LSE launches ambitious plan to embed environmental sustainability across its operations

LSE has launched its plan to tackle the climate crisis and announced it will be the first UK university to become carbon neutral, for all the emissions it currently measures.

This status will be achieved through ongoing work by the School to reduce its carbon footprint and by offsetting residual emissions through the funding of carbon reduction projects elsewhere. Currently, LSE measures emissions associated with the School’s energy use, water consumption, waste generation and business travel.

The leading social science institution has already significantly reduced its carbon footprint through investment in energy efficiency and other measures. These include sourcing 100% of the School’s electricity from renewable sources and retrofitting buildings to optimise energy use.

LSE will continue to work – as a priority – to achieve its longer-term commitment of becoming net-zero. This will involve the School following a challenging carbon reduction pathway in line with climate science and using carbon removal measures for all its residual emissions.

This is one of a package of commitments set out by the university today in a bid to tackle the climate crisis and embed sustainable practices across all areas of the School – from education and research to investment and leadership.

The university’s Sustainability Strategic Plan was created in full consultation with the LSE community. Through a series of events and workshops, engagement with Student Union societies and an online survey, LSE students and staff made clear their desire for the university to take bold action on the environment.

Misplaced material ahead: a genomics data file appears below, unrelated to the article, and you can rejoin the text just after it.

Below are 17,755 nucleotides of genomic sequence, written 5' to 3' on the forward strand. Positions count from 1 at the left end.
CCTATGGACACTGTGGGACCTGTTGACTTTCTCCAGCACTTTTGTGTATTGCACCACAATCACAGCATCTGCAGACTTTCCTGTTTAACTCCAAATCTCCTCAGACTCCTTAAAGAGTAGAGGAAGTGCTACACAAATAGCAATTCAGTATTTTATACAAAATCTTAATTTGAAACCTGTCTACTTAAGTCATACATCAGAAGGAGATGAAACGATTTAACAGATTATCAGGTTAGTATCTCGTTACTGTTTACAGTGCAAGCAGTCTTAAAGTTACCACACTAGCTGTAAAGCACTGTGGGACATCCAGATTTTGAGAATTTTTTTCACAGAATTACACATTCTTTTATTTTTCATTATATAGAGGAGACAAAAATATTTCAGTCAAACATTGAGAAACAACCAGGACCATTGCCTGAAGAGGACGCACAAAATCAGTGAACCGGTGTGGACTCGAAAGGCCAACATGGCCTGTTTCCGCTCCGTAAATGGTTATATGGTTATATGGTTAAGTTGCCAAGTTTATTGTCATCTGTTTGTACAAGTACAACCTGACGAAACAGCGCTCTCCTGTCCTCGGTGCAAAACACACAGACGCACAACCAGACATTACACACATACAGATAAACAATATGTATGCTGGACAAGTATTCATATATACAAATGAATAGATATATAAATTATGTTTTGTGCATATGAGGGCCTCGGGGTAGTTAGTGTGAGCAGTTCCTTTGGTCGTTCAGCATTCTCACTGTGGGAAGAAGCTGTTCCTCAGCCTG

During the consultation, 95 per cent of LSE staff and students said LSE’s approach to environmental sustainability was important to them and 93 per cent said they would be willing to accept changes to their university life to support sustainability.

In response, the new plan – co-ordinated by an advisory group of staff and students under the leadership of Professor Nicholas Stern – sets out six key areas of focus to maximise LSE’s impact in shaping a more sustainable world.

These areas include education; research; engagement and leadership; investment; operations; and collaboration.

  • As a social science institution, LSE is well-placed to embed sustainability into the curriculum and equip students with knowledge and skills to address climate change. This includes promoting and introducing new courses and extra-curricular activities which relate to sustainability and highlighting these clearly to students, for instance by using green tags.
  • LSE academics are already world renowned for their research on environmental and social issues and the School will reaffirm this contribution by making sustainability research a key strategic area when seeking funding and philanthropic support. The current momentum towards online research activities will be continued to reduce the carbon impact of research-related travel.